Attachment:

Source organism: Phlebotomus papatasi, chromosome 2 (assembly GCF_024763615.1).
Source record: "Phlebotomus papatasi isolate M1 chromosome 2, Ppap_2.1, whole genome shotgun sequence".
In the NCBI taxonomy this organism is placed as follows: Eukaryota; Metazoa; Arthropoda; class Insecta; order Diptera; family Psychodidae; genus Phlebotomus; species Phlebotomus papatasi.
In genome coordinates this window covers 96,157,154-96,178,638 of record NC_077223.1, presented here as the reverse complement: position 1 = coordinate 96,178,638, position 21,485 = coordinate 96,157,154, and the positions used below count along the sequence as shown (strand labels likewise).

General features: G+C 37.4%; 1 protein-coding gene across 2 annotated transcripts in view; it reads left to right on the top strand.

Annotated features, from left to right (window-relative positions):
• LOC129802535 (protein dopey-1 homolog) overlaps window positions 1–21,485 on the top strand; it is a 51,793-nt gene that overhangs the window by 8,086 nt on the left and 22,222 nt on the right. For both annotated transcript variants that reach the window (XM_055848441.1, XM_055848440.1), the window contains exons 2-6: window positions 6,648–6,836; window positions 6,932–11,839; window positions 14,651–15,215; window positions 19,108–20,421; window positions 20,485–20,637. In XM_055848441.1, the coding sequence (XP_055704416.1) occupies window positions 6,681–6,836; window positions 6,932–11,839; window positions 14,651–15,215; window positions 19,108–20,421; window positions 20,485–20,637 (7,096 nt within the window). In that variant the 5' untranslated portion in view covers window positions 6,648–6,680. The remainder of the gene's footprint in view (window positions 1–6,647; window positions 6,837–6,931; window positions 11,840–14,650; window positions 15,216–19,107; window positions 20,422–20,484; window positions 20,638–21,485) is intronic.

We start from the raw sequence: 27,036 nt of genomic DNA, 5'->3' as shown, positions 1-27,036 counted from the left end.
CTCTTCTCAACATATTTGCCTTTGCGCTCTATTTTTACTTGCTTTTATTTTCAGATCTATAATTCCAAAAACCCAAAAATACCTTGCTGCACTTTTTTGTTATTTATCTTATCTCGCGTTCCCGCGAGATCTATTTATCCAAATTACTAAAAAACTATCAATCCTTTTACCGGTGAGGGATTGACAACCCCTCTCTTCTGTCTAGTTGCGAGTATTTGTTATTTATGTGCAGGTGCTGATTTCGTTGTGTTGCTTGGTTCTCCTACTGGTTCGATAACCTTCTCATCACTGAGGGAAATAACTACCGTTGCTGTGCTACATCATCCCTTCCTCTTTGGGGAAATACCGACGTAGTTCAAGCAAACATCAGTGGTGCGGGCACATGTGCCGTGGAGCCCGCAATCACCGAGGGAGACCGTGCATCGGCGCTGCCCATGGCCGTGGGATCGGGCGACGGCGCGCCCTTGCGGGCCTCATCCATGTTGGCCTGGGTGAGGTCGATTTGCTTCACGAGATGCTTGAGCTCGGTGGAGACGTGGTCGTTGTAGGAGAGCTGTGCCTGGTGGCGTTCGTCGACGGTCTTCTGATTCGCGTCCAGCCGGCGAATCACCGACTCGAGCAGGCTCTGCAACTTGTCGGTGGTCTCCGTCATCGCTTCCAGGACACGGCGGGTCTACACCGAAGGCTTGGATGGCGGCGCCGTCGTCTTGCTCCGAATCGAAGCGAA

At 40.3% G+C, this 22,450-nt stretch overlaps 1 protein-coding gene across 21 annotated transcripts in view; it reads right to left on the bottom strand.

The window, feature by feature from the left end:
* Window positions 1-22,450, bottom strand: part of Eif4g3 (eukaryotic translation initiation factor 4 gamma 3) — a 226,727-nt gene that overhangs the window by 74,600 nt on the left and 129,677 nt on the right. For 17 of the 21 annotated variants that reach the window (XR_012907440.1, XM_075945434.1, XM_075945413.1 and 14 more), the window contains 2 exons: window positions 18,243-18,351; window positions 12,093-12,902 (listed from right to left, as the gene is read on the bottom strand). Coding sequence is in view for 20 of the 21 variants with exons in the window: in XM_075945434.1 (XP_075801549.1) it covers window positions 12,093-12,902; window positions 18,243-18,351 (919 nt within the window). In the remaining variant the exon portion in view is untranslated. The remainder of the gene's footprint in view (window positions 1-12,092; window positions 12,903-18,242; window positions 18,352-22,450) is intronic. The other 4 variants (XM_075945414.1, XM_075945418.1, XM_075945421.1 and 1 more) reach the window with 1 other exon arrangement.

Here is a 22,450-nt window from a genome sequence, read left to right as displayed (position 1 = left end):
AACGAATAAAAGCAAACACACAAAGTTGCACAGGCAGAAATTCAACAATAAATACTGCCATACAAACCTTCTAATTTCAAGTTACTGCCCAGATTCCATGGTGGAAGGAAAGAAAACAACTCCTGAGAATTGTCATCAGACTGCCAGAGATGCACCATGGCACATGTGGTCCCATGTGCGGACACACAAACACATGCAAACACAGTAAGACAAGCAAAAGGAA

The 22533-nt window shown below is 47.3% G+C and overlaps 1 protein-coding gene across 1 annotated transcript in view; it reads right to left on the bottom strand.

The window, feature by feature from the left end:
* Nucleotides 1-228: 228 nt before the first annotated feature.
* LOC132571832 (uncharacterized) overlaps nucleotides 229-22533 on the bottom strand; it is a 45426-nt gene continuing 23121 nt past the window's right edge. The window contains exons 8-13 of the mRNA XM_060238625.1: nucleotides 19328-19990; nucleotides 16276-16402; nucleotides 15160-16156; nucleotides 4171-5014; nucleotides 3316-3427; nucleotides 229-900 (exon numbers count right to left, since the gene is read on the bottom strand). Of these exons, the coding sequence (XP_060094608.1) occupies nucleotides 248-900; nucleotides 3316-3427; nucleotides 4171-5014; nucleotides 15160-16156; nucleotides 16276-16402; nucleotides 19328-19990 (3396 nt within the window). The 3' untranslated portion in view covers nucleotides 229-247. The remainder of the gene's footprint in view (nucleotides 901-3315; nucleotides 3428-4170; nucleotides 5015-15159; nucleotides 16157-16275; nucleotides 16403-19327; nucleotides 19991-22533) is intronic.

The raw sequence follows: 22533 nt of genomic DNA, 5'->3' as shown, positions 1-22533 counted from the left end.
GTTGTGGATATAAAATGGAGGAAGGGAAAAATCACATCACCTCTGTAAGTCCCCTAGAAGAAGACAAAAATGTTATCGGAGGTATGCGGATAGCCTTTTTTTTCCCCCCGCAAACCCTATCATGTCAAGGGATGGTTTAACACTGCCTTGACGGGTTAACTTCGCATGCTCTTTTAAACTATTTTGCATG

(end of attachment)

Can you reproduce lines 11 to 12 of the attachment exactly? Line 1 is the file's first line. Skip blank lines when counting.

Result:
The window, feature by feature from the left end:
* Window positions 1-22,450, bottom strand: part of Eif4g3 (eukaryotic translation initiation factor 4 gamma 3) — a 226,727-nt gene that overhangs the window by 74,600 nt on the left and 129,677 nt on the right. For 17 of the 21 annotated variants that reach the window (XR_012907440.1, XM_075945434.1, XM_075945413.1 and 14 more), the window contains 2 exons: window positions 18,243-18,351; window positions 12,093-12,902 (listed from right to left, as the gene is read on the bottom strand). Coding sequence is in view for 20 of the 21 variants with exons in the window: in XM_075945434.1 (XP_075801549.1) it covers window positions 12,093-12,902; window positions 18,243-18,351 (919 nt within the window). In the remaining variant the exon portion in view is untranslated. The remainder of the gene's footprint in view (window positions 1-12,092; window positions 12,903-18,242; window positions 18,352-22,450) is intronic. The other 4 variants (XM_075945414.1, XM_075945418.1, XM_075945421.1 and 1 more) reach the window with 1 other exon arrangement.